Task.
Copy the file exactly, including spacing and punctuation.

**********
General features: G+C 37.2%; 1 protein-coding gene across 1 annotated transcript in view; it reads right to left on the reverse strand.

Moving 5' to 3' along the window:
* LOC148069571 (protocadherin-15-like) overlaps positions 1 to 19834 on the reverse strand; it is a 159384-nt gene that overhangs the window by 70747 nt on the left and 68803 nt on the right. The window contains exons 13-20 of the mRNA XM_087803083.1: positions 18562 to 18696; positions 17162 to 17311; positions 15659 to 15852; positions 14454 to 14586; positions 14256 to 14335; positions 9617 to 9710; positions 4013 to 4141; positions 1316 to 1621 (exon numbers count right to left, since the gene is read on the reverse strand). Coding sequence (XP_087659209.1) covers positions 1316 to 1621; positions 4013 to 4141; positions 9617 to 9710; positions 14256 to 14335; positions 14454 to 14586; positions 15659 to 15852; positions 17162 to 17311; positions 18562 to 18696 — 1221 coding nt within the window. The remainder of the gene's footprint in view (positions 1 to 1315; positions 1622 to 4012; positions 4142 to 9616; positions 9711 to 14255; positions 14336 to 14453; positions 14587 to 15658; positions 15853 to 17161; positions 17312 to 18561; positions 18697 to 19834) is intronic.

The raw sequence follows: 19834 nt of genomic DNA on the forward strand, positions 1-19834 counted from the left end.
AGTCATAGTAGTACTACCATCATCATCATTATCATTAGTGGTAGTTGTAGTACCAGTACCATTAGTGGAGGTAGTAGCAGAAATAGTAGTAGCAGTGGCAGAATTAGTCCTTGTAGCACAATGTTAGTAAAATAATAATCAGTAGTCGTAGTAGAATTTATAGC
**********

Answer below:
General features: G+C 37.2%; 1 protein-coding gene across 1 annotated transcript in view; it reads right to left on the reverse strand.

Moving 5' to 3' along the window:
* LOC148069571 (protocadherin-15-like) overlaps positions 1 to 19834 on the reverse strand; it is a 159384-nt gene that overhangs the window by 70747 nt on the left and 68803 nt on the right. The window contains exons 13-20 of the mRNA XM_087803083.1: positions 18562 to 18696; positions 17162 to 17311; positions 15659 to 15852; positions 14454 to 14586; positions 14256 to 14335; positions 9617 to 9710; positions 4013 to 4141; positions 1316 to 1621 (exon numbers count right to left, since the gene is read on the reverse strand). Coding sequence (XP_087659209.1) covers positions 1316 to 1621; positions 4013 to 4141; positions 9617 to 9710; positions 14256 to 14335; positions 14454 to 14586; positions 15659 to 15852; positions 17162 to 17311; positions 18562 to 18696 — 1221 coding nt within the window. The remainder of the gene's footprint in view (positions 1 to 1315; positions 1622 to 4012; positions 4142 to 9616; positions 9711 to 14255; positions 14336 to 14453; positions 14587 to 15658; positions 15853 to 17161; positions 17312 to 18561; positions 18697 to 19834) is intronic.

The raw sequence follows: 19834 nt of genomic DNA on the forward strand, positions 1-19834 counted from the left end.
AGTCATAGTAGTACTACCATCATCATCATTATCATTAGTGGTAGTTGTAGTACCAGTACCATTAGTGGAGGTAGTAGCAGAAATAGTAGTAGCAGTGGCAGAATTAGTCCTTGTAGCACAATGTTAGTAAAATAATAATCAGTAGTCGTAGTAGAATTTATAGC